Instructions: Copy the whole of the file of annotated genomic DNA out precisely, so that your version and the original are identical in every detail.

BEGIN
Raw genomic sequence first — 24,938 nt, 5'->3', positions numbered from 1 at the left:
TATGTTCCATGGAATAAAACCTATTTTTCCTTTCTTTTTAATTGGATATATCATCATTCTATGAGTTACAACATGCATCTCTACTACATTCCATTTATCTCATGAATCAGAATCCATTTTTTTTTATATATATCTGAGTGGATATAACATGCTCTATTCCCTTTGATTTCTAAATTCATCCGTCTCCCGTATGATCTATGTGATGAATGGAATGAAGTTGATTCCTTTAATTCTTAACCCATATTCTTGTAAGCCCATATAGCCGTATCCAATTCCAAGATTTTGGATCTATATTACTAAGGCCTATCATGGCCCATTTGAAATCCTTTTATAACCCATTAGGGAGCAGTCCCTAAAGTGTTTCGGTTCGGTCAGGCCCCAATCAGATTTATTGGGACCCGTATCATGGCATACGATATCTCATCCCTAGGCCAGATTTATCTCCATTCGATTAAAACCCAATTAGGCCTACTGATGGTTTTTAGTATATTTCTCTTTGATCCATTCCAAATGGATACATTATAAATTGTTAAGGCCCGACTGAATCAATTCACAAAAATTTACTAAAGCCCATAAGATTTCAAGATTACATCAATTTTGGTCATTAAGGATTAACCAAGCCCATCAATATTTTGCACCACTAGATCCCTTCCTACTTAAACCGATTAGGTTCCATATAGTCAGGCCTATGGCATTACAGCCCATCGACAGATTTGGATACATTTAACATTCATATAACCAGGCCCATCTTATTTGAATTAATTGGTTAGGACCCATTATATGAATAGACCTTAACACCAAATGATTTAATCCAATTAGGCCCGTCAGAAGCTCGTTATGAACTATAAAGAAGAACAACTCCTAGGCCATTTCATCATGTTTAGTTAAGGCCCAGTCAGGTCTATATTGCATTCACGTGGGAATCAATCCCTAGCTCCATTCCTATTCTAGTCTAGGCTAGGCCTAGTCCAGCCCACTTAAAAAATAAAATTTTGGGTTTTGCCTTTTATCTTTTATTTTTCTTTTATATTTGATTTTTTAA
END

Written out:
Raw genomic sequence first — 24,938 nt, 5'->3', positions numbered from 1 at the left:
TATGTTCCATGGAATAAAACCTATTTTTCCTTTCTTTTTAATTGGATATATCATCATTCTATGAGTTACAACATGCATCTCTACTACATTCCATTTATCTCATGAATCAGAATCCATTTTTTTTTATATATATCTGAGTGGATATAACATGCTCTATTCCCTTTGATTTCTAAATTCATCCGTCTCCCGTATGATCTATGTGATGAATGGAATGAAGTTGATTCCTTTAATTCTTAACCCATATTCTTGTAAGCCCATATAGCCGTATCCAATTCCAAGATTTTGGATCTATATTACTAAGGCCTATCATGGCCCATTTGAAATCCTTTTATAACCCATTAGGGAGCAGTCCCTAAAGTGTTTCGGTTCGGTCAGGCCCCAATCAGATTTATTGGGACCCGTATCATGGCATACGATATCTCATCCCTAGGCCAGATTTATCTCCATTCGATTAAAACCCAATTAGGCCTACTGATGGTTTTTAGTATATTTCTCTTTGATCCATTCCAAATGGATACATTATAAATTGTTAAGGCCCGACTGAATCAATTCACAAAAATTTACTAAAGCCCATAAGATTTCAAGATTACATCAATTTTGGTCATTAAGGATTAACCAAGCCCATCAATATTTTGCACCACTAGATCCCTTCCTACTTAAACCGATTAGGTTCCATATAGTCAGGCCTATGGCATTACAGCCCATCGACAGATTTGGATACATTTAACATTCATATAACCAGGCCCATCTTATTTGAATTAATTGGTTAGGACCCATTATATGAATAGACCTTAACACCAAATGATTTAATCCAATTAGGCCCGTCAGAAGCTCGTTATGAACTATAAAGAAGAACAACTCCTAGGCCATTTCATCATGTTTAGTTAAGGCCCAGTCAGGTCTATATTGCATTCACGTGGGAATCAATCCCTAGCTCCATTCCTATTCTAGTCTAGGCTAGGCCTAGTCCAGCCCACTTAAAAAATAAAATTTTGGGTTTTGCCTTTTATCTTTTATTTTTCTTTTATATTTGATTTTTTAA